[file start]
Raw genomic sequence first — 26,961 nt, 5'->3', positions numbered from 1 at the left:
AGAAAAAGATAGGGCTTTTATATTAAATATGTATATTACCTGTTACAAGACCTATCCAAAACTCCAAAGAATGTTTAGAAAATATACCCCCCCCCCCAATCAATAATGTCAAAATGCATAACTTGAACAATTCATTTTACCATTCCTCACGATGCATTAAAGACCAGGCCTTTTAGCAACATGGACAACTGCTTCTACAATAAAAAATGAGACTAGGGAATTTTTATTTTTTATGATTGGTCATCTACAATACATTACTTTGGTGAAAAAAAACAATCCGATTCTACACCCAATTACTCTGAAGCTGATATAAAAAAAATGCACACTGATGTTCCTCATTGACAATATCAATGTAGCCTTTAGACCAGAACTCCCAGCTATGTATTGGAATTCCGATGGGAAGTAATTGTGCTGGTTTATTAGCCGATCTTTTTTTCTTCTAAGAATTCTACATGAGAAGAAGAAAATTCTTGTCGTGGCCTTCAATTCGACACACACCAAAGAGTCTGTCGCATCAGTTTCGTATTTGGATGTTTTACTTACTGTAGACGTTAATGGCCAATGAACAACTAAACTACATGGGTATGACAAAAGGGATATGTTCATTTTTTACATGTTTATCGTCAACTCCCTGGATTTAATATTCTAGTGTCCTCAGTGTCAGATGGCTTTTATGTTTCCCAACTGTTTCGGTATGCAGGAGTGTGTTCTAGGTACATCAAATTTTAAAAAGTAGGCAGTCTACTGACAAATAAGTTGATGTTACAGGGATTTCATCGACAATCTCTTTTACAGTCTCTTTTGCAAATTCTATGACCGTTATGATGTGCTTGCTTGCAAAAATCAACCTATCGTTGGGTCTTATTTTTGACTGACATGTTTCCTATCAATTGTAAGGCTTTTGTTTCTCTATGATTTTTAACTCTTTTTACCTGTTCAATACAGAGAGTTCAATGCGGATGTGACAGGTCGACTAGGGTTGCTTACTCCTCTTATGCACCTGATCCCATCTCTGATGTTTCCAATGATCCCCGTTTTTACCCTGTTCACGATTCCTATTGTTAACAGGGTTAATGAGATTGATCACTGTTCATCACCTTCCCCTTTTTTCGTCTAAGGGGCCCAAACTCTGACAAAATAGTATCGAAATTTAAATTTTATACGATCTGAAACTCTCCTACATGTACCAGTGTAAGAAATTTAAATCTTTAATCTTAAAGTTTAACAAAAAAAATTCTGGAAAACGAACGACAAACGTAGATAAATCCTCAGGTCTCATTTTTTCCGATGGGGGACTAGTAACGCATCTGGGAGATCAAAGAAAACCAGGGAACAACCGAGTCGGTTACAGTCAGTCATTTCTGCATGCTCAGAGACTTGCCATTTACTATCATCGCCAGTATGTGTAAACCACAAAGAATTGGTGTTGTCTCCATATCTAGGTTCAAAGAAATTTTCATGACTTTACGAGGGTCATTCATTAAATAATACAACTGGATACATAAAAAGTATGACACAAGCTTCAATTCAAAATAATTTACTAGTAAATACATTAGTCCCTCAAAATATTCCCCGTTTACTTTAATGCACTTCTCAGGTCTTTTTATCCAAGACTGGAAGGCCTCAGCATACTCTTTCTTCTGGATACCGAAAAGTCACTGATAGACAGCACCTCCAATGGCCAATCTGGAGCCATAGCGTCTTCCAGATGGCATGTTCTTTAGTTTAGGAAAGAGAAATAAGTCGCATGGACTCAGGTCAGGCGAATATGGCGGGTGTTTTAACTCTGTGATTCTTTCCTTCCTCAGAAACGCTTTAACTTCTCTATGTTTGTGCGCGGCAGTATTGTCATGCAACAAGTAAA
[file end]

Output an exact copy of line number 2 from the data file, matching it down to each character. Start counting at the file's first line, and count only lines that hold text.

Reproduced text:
AGAAAAAGATAGGGCTTTTATATTAAATATGTATATTACCTGTTACAAGACCTATCCAAAACTCCAAAGAATGTTTAGAAAATATACCCCCCCCCCCAATCAATAATGTCAAAATGCATAACTTGAACAATTCATTTTACCATTCCTCACGATGCATTAAAGACCAGGCCTTTTAGCAACATGGACAACTGCTTCTACAATAAAAAATGAGACTAGGGAATTTTTATTTTTTATGATTGGTCATCTACAATACATTACTTTGGTGAAAAAAAACAATCCGATTCTACACCCAATTACTCTGAAGCTGATATAAAAAAAATGCACACTGATGTTCCTCATTGACAATATCAATGTAGCCTTTAGACCAGAACTCCCAGCTATGTATTGGAATTCCGATGGGAAGTAATTGTGCTGGTTTATTAGCCGATCTTTTTTTCTTCTAAGAATTCTACATGAGAAGAAGAAAATTCTTGTCGTGGCCTTCAATTCGACACACACCAAAGAGTCTGTCGCATCAGTTTCGTATTTGGATGTTTTACTTACTGTAGACGTTAATGGCCAATGAACAACTAAACTACATGGGTATGACAAAAGGGATATGTTCATTTTTTACATGTTTATCGTCAACTCCCTGGATTTAATATTCTAGTGTCCTCAGTGTCAGATGGCTTTTATGTTTCCCAACTGTTTCGGTATGCAGGAGTGTGTTCTAGGTACATCAAATTTTAAAAAGTAGGCAGTCTACTGACAAATAAGTTGATGTTACAGGGATTTCATCGACAATCTCTTTTACAGTCTCTTTTGCAAATTCTATGACCGTTATGATGTGCTTGCTTGCAAAAATCAACCTATCGTTGGGTCTTATTTTTGACTGACATGTTTCCTATCAATTGTAAGGCTTTTGTTTCTCTATGATTTTTAACTCTTTTTACCTGTTCAATACAGAGAGTTCAATGCGGATGTGACAGGTCGACTAGGGTTGCTTACTCCTCTTATGCACCTGATCCCATCTCTGATGTTTCCAATGATCCCCGTTTTTACCCTGTTCACGATTCCTATTGTTAACAGGGTTAATGAGATTGATCACTGTTCATCACCTTCCCCTTTTTTCGTCTAAGGGGCCCAAACTCTGACAAAATAGTATCGAAATTTAAATTTTATACGATCTGAAACTCTCCTACATGTACCAGTGTAAGAAATTTAAATCTTTAATCTTAAAGTTTAACAAAAAAAATTCTGGAAAACGAACGACAAACGTAGATAAATCCTCAGGTCTCATTTTTTCCGATGGGGGACTAGTAACGCATCTGGGAGATCAAAGAAAACCAGGGAACAACCGAGTCGGTTACAGTCAGTCATTTCTGCATGCTCAGAGACTTGCCATTTACTATCATCGCCAGTATGTGTAAACCACAAAGAATTGGTGTTGTCTCCATATCTAGGTTCAAAGAAATTTTCATGACTTTACGAGGGTCATTCATTAAATAATACAACTGGATACATAAAAAGTATGACACAAGCTTCAATTCAAAATAATTTACTAGTAAATACATTAGTCCCTCAAAATATTCCCCGTTTACTTTAATGCACTTCTCAGGTCTTTTTATCCAAGACTGGAAGGCCTCAGCATACTCTTTCTTCTGGATACCGAAAAGTCACTGATAGACAGCACCTCCAATGGCCAATCTGGAGCCATAGCGTCTTCCAGATGGCATGTTCTTTAGTTTAGGAAAGAGAAATAAGTCGCATGGACTCAGGTCAGGCGAATATGGCGGGTGTTTTAACTCTGTGATTCTTTCCTTCCTCAGAAACGCTTTAACTTCTCTATGTTTGTGCGCGGCAGTATTGTCATGCAACAAGTAAA